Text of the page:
[Air-L] metaphor

Cameron Adams C.L.Adams at kent.ac.uk
Wed Jul 2 04:57:51 PDT 2008

Kevin wrote:

>   Perhaps.  I'm not an expert in language or how languages evolve so
> I'm not in a good position to answer your question.  However, it seems
> to me that most metaphors are used with the explicit understanding
> that they are indeed metaphors and that understanding seems to supply
> some of their power and usefulness.  Words or phrases that are misused
> to the point where the "misuse" redefines the word or phrase seem very
> different from metaphors.

There is a popularly held belief that metaphor is just this sort of 
overt, playful or artistic use of language (ie your eyes are deep 
limpid pools).  However, there is a lot of research on this stuff and 
metaphor is far more subtle and pervasive than this.  Though most of us 
have no idea that broadcasting has anything to do with things other 
than media, it is still an agriculturally sourced metaphor.  Further,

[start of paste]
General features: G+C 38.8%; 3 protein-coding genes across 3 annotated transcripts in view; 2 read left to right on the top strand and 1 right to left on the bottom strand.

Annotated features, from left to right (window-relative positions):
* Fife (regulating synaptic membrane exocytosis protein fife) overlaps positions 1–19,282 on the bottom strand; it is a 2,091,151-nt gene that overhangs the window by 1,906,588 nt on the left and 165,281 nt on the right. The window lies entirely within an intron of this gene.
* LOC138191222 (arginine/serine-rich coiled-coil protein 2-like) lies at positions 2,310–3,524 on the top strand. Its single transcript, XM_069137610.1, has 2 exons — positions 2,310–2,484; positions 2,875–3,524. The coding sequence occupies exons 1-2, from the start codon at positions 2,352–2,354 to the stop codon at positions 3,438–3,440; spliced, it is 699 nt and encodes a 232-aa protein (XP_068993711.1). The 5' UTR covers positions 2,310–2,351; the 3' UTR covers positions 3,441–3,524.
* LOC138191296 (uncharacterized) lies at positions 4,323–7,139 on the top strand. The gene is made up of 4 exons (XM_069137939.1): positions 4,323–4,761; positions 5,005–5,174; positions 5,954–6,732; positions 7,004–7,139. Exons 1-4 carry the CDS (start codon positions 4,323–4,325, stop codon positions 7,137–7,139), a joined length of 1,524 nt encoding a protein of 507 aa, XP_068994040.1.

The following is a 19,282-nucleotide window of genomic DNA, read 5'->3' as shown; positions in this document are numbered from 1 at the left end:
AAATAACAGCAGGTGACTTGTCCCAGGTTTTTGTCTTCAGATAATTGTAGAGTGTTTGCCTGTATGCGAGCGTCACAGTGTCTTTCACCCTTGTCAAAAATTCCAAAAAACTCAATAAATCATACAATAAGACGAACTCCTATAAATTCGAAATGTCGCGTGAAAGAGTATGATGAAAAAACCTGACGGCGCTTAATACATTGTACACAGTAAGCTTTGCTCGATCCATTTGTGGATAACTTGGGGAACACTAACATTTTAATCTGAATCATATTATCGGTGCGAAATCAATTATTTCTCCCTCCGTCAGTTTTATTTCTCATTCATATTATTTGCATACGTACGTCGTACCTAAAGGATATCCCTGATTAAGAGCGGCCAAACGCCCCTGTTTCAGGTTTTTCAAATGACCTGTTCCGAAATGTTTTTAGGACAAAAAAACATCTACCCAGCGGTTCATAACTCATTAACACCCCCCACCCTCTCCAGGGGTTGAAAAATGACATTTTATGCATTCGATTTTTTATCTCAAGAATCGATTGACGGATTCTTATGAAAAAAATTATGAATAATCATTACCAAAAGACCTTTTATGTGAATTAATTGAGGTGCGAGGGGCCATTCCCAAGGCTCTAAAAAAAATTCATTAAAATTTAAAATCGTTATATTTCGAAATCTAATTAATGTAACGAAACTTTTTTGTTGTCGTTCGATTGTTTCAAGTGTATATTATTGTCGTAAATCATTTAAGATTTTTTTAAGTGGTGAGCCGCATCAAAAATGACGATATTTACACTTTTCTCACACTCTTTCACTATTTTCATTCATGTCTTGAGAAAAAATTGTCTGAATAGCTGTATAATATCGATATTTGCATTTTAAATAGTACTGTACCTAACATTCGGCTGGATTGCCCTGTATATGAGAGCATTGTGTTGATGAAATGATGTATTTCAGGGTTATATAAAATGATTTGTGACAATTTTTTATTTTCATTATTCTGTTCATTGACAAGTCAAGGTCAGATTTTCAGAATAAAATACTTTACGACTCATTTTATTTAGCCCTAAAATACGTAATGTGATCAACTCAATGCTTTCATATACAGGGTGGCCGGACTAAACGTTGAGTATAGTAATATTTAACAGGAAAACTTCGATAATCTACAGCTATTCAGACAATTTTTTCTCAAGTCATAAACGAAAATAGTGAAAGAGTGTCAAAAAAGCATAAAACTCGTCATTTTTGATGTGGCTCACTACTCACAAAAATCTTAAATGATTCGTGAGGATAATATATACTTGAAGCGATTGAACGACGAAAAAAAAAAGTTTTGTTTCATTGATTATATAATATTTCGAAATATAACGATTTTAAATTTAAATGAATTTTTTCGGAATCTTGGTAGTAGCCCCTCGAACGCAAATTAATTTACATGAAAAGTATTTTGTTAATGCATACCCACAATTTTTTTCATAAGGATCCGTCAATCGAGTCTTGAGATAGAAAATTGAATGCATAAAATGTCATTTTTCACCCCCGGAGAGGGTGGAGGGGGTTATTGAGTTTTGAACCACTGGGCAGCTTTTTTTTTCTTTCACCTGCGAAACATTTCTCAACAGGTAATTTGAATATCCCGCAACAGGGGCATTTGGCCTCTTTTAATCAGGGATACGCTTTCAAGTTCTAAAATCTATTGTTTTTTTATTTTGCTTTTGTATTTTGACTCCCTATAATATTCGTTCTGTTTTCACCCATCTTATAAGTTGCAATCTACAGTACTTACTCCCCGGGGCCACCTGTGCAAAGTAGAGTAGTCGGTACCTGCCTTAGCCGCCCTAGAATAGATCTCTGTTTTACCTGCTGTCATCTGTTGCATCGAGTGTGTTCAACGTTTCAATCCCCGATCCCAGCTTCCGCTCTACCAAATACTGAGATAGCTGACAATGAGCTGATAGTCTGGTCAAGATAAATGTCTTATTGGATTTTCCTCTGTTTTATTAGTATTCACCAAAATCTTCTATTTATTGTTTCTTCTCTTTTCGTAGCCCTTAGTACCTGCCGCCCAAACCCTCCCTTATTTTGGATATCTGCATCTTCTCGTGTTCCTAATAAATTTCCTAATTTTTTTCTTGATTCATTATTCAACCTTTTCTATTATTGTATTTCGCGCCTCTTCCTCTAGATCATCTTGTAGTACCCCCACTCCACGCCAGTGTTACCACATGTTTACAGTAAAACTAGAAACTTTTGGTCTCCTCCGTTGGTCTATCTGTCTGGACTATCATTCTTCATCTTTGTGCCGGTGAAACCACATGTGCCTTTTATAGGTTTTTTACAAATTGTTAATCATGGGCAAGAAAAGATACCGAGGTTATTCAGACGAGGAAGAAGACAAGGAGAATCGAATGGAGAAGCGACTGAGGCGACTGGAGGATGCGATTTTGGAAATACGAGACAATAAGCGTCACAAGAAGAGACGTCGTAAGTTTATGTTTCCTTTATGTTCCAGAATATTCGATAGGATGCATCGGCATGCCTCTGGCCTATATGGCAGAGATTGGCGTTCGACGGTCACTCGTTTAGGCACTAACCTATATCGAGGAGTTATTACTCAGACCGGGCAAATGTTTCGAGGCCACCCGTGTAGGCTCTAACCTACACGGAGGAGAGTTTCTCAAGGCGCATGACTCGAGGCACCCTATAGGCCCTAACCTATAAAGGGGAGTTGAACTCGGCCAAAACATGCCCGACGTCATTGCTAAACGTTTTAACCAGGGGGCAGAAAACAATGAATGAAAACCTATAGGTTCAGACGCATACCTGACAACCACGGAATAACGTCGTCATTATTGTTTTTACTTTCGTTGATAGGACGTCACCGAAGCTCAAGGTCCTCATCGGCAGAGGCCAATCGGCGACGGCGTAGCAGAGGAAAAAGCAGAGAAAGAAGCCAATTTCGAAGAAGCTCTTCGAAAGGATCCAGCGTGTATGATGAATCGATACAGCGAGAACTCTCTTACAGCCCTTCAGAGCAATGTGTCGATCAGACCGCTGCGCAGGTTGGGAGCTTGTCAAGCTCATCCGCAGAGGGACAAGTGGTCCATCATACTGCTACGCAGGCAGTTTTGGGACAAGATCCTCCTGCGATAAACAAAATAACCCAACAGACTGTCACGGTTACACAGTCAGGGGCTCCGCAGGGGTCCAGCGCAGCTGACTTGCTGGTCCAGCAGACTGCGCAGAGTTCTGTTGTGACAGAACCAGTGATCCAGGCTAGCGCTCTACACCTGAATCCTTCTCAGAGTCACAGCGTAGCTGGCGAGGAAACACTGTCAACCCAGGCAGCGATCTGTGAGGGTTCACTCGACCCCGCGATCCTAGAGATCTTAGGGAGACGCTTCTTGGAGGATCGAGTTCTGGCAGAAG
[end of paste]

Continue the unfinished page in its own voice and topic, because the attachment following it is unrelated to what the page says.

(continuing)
these unconsciously held metaphors seem to structure the way we think 
about the world in, perhaps, dramatic ways (ie complete cultural 
understandings about the structure of concepts, objects and/or 
actions).  Our medical system is full of these; even our understanding 
of the immune system appears to be metaphorically mediated.

That said, I think your question is pretty much "when does a metaphor 
cease being a metaphor?"  That depends on who you ask and is a big 
thing in metaphor research.  We may never know (and if we find out 
we'll probably keep it quiet until the funding runs out).


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